Unfortunately, it's not uncommon that we encounter plagiarism in student accounts. It's possible that students don't understand how to use and cite resources properly, and the availability of text online makes it too easy to cut and paste information into ADW templates. Please direct them to our Instructions for Contributors for directions. We will now be actively looking for evidence of plagiarism in submitted accounts. Please see our Policy on Plagarism, students will be asked to read and sign this statement before submitting an account. As an editor, please be alert to changes in writing style and vocabulary throughout the account. It is also useful to go to the more prominent online sources and briefly compare their information to student text.
Scientific names should be italicized, students can find instructions on how to italicize text in the Instructions for Contributors.
We understand that ways of writing about animals, and animal groups, differ widely. In order to promote consistency within the site we use the following guidelines in writing about animals:
- When you refer to a species by its scientific name, never put "the" in front of the name. For example, "The Canis lupus has eight pups per litter" (for example) should be written "*Canis lupus* has eight pups per litter." Also, it is not appropriate to use possessive forms of scientific names. For example, "*Blarina brevicauda's* teeth are tritubercular" should be written " The teeth of Blarina brevicauda are tritubercular."
- Scientific names can be regarded as either singular or plural, so it would be equally correct to say "*Canis* lupus [has or have] eight pups per litter." Since taxonomic entities are considered evolutionary individuals, we generally prefer that scientific names be regarded as singular, such as "*Myotis keenii* is found in Pacific coastal forests. " However, if you disagree please just be sure to be consistent throughout the account -- either always use singular, or always use plural.
- Common names should be pluralized, for example: "Laughing Gulls are omnivorous." To refer to "the Laughing Gull" implies that you are describing the qualities of a single animal, not the many animals that compose that species.
- Always capitalize the generic (first) name; never capitalize the specific (second) name. For example:* Larus atricilla*, not Larus Atricilla.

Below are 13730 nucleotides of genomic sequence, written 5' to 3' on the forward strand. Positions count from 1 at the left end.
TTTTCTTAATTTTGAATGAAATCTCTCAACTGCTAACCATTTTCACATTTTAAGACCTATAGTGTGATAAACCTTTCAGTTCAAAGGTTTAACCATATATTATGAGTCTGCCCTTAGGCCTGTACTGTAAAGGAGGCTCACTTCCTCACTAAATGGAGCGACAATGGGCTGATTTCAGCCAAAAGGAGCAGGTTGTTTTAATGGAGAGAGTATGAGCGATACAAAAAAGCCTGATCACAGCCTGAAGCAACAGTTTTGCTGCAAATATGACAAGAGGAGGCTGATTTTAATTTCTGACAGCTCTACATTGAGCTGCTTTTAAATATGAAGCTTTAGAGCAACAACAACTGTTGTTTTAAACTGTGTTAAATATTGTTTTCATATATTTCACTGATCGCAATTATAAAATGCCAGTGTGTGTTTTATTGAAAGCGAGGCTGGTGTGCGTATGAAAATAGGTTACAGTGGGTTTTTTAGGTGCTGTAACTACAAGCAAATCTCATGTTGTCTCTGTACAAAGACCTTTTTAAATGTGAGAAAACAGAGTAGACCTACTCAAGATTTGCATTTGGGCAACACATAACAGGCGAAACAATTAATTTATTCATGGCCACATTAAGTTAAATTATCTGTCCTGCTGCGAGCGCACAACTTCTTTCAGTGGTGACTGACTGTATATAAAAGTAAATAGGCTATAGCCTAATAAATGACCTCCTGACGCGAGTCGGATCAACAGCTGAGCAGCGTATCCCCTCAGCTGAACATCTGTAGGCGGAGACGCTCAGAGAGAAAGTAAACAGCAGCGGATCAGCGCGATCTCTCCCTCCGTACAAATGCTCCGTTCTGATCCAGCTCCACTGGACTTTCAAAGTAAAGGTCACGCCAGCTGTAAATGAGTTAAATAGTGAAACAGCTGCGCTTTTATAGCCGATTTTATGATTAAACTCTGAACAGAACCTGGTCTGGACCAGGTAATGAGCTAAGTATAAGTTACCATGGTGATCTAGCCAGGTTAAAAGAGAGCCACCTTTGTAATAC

- Once you've referred to a species by its full scientific name, you can thenceforth abbreviate the genus, but don't begin a sentence with an abbreviation. For example, "Litter size in C. lupus is usually eight," but not "*C. lupus* has eight pups..."
- Common names should not be capitalized except for proper names. For example: Stellar's sea lion, not Stellar's Sea Lion, and Caspian seal, not Caspian Seal.
- When reporting measurements, such as "175 mm", always leave a space between the value (175) and the unit (mm). When indicating ranges of measurements it is preferable to use "to" rather than "-", as in "160 to 165 mm" instead of "160-165 mm".
Check for factual errors!
Make sure that all measurements are metric.
Avoid abbreviations in descriptions, especially in the geographic range section. The ADW audience is global and abbreviations such as MI, CA, and etc. won't be informative.
Also, check that the student is describing the species throughout their range and is not focusing narrowly on only those populations found in the United States or North America.
Watch for "it's" in place of "its", a common problem in inexperienced writers.
Check any url's in the references to be certain that those links are still valid.
One final miscellaneous point: Adobe Acrobat does not recognize the kind of structured text that we use to italicize scientific names. If you are editing on a printed version of the account, please recognize that the scientific name surrounded by << . . .>> means that it will appear italicized online.
Thank you for helping to improve ADW site and content quality!